Global food prices are expected to rebound in the next few weeks after coming off record highs in March as demand keeps growing against tight supplies, a top official at the United Nations’ food agency said on April 7.
“We believe that in the next few weeks, and there are already signs of it, prices will rebound,” Concepcion Calpe, senior economist at the UN’s Food and Agriculture Organization told Reuters in a telephone interview.
The FAO’s global food index fell in March after eight months of consecutive gains, driven by external factors such as political unrest in North Africa and the Middle East and a natural disaster in Japan, all major grain importers, the FAO said.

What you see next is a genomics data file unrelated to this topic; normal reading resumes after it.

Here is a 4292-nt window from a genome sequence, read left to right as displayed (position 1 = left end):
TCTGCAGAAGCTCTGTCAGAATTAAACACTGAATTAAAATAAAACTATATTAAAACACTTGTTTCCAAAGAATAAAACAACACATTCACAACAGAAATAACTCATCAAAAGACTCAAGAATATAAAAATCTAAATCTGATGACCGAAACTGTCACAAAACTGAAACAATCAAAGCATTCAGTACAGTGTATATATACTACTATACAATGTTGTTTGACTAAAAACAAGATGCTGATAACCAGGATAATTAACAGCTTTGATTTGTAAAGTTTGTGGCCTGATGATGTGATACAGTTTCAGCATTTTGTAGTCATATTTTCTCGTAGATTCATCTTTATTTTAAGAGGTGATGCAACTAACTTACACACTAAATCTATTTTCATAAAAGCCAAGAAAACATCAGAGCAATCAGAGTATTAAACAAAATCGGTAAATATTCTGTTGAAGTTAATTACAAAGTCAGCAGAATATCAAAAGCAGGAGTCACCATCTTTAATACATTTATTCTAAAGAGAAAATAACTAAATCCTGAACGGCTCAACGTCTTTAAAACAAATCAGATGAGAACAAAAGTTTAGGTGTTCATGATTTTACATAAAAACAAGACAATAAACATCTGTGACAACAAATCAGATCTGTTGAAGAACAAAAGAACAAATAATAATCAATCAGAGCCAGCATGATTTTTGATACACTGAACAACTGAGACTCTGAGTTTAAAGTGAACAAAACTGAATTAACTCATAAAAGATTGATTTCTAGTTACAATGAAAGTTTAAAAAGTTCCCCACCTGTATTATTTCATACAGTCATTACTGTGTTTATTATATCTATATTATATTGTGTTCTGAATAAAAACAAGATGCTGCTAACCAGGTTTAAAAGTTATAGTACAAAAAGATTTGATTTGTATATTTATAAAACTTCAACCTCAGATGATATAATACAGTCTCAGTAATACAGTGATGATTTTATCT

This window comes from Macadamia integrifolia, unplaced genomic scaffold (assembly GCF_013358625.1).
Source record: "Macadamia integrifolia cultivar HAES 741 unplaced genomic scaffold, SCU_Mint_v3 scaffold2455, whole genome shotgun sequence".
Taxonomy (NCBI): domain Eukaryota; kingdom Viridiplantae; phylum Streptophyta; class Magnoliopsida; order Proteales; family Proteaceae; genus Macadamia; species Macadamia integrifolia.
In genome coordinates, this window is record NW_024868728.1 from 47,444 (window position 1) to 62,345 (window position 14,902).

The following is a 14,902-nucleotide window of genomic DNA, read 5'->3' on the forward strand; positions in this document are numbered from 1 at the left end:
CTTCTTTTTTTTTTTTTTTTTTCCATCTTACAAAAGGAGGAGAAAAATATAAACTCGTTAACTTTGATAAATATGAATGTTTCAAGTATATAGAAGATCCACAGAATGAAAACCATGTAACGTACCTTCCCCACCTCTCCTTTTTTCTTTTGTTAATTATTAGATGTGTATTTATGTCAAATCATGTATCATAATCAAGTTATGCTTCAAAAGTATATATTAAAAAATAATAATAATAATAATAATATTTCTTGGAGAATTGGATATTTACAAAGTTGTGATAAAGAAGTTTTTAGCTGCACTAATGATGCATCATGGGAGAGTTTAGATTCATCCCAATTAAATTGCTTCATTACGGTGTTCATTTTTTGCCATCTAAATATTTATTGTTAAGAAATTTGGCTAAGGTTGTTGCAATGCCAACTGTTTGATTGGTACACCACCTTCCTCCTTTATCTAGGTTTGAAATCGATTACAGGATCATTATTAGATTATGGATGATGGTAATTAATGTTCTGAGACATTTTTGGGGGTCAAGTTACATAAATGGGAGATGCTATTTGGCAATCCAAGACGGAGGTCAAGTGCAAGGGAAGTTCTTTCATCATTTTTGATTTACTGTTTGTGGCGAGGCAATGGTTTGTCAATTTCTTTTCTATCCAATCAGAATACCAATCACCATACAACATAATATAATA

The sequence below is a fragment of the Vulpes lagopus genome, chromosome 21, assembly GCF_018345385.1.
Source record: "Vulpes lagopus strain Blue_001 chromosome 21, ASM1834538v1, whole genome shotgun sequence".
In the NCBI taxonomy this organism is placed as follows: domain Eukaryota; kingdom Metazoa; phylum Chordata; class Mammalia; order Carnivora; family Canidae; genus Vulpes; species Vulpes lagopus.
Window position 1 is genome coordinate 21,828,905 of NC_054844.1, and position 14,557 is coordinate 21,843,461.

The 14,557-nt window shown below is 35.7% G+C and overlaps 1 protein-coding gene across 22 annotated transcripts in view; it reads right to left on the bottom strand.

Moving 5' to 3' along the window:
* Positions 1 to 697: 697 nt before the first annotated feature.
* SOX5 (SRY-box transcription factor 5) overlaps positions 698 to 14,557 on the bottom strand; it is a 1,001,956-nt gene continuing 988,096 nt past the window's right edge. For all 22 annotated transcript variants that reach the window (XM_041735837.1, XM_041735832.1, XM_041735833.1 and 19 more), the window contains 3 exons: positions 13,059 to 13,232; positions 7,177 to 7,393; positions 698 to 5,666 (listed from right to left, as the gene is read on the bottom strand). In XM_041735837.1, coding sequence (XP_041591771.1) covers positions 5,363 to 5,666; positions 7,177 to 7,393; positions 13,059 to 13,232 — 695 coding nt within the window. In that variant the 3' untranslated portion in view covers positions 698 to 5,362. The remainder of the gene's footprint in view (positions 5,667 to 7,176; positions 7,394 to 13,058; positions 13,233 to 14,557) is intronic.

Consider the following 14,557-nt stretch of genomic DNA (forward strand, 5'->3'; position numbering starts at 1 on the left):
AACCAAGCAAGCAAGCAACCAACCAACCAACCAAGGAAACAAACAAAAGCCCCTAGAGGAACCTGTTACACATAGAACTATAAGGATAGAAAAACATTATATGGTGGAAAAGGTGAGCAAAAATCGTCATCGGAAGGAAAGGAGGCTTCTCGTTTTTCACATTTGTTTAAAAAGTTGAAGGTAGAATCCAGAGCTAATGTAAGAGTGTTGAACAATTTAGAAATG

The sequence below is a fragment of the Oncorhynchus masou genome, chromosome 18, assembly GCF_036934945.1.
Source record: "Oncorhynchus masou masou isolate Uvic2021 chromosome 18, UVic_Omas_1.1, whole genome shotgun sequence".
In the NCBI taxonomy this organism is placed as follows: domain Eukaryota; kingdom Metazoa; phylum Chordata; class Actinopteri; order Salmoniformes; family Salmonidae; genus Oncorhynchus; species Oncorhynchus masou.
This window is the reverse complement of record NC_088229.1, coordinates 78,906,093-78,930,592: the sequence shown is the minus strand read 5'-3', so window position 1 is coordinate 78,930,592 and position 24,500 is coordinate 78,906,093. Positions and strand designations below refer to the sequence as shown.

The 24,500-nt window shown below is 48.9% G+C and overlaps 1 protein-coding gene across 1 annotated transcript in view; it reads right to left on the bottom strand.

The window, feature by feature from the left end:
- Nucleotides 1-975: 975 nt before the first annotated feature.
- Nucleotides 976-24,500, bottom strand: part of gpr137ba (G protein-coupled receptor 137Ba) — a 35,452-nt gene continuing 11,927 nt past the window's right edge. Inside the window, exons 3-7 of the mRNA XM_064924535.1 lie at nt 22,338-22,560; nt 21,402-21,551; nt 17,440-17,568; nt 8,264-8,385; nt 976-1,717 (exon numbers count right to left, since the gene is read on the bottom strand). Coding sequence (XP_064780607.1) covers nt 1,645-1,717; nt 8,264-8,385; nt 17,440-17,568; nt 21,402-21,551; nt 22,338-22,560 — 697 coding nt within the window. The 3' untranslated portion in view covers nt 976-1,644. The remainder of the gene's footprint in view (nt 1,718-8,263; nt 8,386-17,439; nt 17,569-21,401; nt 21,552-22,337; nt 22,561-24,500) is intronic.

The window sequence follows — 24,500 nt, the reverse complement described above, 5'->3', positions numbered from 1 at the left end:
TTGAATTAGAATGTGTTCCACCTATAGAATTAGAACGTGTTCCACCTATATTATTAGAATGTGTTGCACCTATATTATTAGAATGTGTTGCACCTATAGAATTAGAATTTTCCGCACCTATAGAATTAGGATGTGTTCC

“From the point of view of fundamentals, the demand is very strong and the production prospects are not so rosy as expected earlier in the season,” Calpe said.
Strong grain demand is driven by a combination of food, feed and biofuels demand, while stocks have been dwindling, she said.
Soaring oil prices will also push food prices higher as they increase cost of food products and fuel demand for biofuels, which in turn adds to food costs, she said.